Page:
Flora of the Canadian Arctic Archipelago

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S.G. Aiken, M.J. Dallwitz, L.L. Consaul, C.L. McJannet, R.L. Boles, G.W. Argus, J.M. Gillett, P.J. Scott, R. Elven, M.C. LeBlanc, L.J. Gillespie, A.K. Brysting, H. Solstad, and J.G. Harris

Ranunculus pallasii Schltdl.

English: Pallas' buttercup,

French: Renoncule de Pallas.

Ranunculaceae, Buttercup family.

Published in Animadv. Ranunc. 1: 15. 1819.

Type: Described from Alaska.

Synonymy. Coptidium pallasii (Schltdl.) Tzvelev, Byull. Mosk. Obshch. Ispyt. Prir., Biol. 99: 64. 1994.

Vegetative morphology. Plants 10–15 cm high; perennial herbs; not caespitose. Only fibrous roots present. Roots filiform, 1 mm or less in diameter. Ground level or underground stems horizontal; rhizomatous; elongate. Caudex absent. Aerial stems prostrate (or floating, glabrous, rooting at the nodes); not filiform. Leaves present; arising singly from creeping rhizomes; alternate; dying annually and non-persistent. Petioles 70–75 mm long. Leaf blades simple. Leaf blade bases attenuate. Leaves not grass-like. Blades (15–)20–36(–42) mm long, (3–)8–20(–25) mm wide (deeply cleft into 3 lobes or sometimes undivided), linear or obovate, flat, with three main veins. Blade adaxial surface glabrous. Blades lobed or not lobed. Blade margins entire. Hydathodes present but inconspicuous. Blade apices acuminate, or rounded.

Reproductive morphology. Flowering stems shorter than the leaves; with leaves. Flowers solitary (usually, rarely a second flower). Flowers large. Sepals conventional; 3; free; 4–7 mm long; (6–)9–10 mm wide; purple; scarious. Calyx glabrous. Petals conventional; free; 7–9(–11); white; oblanceolate; unlobed; 10–12 mm long; 3–6 mm wide. Stamens 25–35; stamen filaments glabrous. Nectaries present (as a nectar scale attached on three sides for about half its length forming a pocket; glabrous). Receptacle 1–2 mm high (1 mm long in flower, 2 mm long and 4 mm broad in fruit); surface glabrous. Ovary carpels 50–60; apocarpous. Stigmas per ovary 1. Placentation parietal. Ovules per ovary 1. Fruit stalk 8–11 mm long; dry; an aggregate of achenes; ovoid (apical portion thickened distally beyond the slight transverse constriction); yellowish; 5–12 mm long; 9–15 mm wide (each achene 3.5–5.2 × 2.5–3.2 mm, beak persistent lanceolate, straight or curved); indehiscent. Styles remaining straight. Seeds 1.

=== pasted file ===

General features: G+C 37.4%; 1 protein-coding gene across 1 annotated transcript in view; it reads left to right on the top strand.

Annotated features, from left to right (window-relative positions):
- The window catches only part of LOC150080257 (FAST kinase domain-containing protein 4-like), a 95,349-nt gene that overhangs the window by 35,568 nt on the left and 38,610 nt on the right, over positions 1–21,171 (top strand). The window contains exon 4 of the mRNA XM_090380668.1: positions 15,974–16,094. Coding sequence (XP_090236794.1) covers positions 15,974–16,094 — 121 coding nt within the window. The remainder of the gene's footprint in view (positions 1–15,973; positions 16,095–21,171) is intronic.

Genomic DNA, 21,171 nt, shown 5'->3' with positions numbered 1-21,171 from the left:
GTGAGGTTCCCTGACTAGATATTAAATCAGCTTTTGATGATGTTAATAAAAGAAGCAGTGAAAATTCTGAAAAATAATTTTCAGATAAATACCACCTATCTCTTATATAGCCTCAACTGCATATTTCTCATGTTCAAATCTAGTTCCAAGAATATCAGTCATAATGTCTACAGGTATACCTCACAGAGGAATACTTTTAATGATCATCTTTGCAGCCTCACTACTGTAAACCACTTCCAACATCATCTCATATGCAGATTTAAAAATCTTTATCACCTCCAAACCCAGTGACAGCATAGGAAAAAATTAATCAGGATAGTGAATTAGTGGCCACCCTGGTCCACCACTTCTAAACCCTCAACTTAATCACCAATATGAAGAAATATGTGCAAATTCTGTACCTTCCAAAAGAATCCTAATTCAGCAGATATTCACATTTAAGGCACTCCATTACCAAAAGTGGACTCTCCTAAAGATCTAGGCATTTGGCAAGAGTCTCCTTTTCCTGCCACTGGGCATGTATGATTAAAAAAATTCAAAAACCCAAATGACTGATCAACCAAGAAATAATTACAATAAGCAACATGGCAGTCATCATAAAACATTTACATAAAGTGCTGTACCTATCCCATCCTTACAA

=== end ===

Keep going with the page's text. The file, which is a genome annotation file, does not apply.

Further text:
Chromosome information. 2n = 32.

2n (4x) = 32. Flovik (1940, Svalbard); Sokolovskaya and Strelkova (1941, northern Russia, Kolguev, 1960); Sokolovskaya (1958, 1962); Zhukova (1967a, 1982, northeastern Asia); Johnson and Packer (1968, northwestern Alaska); Packer and McPherson (1974, northern Alaska); Zhukova and Petrovsky (1976, western Chukotka); Zhukova et al. (1977, northeastern Asia); Engelskjøn (1979, Siberia); Petrovsky and Zhukova (1981, Wrangel Island); Löve and Löve (1982, central Canada); Krogulevich (1984, Siberia); Lavrenko and Serditov (1984, 1985, northeastern Russia, 1991, northern Russia); Serditov (1989, Siberia?).

Ploidy levels recorded 4x.

Phenology. Phenology: flowers in July-August. The flowers are fragrant.

Indigenous knowledge. Alaskan people used the rootstock of this species as food early in the growing season, but when the leaves develop the rootstocks become bitter (Anderson 1939).

Ecology and habitat. Substrates: aquatic, imperfectly drained moist areas. Shallow water of bogs and pools in muskeg and tundra. Wet brackish meadows and sloughs along the seacoast (Porsild, 1957).

North American distribution. Alaska, Yukon, continental Northwest Territories, Nunavut Islands, continental Nunavut, northern Quebec, Labrador. Range in the Canadian Arctic Archipelago limited. Rare. Low Arctic. Arctic islands: Baffin.